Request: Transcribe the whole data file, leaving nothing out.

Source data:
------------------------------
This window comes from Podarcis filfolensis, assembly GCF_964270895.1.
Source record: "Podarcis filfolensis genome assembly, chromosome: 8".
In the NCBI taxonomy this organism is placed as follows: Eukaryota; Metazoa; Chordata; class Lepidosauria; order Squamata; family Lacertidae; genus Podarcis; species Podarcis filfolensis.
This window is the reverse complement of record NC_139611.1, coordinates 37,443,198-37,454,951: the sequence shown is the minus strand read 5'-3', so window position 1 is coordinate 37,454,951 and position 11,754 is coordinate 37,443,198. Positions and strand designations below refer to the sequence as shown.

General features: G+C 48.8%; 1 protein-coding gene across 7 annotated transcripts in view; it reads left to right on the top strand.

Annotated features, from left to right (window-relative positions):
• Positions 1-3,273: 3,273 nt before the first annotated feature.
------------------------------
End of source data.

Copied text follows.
This window comes from Podarcis filfolensis, assembly GCF_964270895.1.
Source record: "Podarcis filfolensis genome assembly, chromosome: 8".
In the NCBI taxonomy this organism is placed as follows: Eukaryota; Metazoa; Chordata; class Lepidosauria; order Squamata; family Lacertidae; genus Podarcis; species Podarcis filfolensis.
This window is the reverse complement of record NC_139611.1, coordinates 37,443,198-37,454,951: the sequence shown is the minus strand read 5'-3', so window position 1 is coordinate 37,454,951 and position 11,754 is coordinate 37,443,198. Positions and strand designations below refer to the sequence as shown.

General features: G+C 48.8%; 1 protein-coding gene across 7 annotated transcripts in view; it reads left to right on the top strand.

Annotated features, from left to right (window-relative positions):
• Positions 1-3,273: 3,273 nt before the first annotated feature.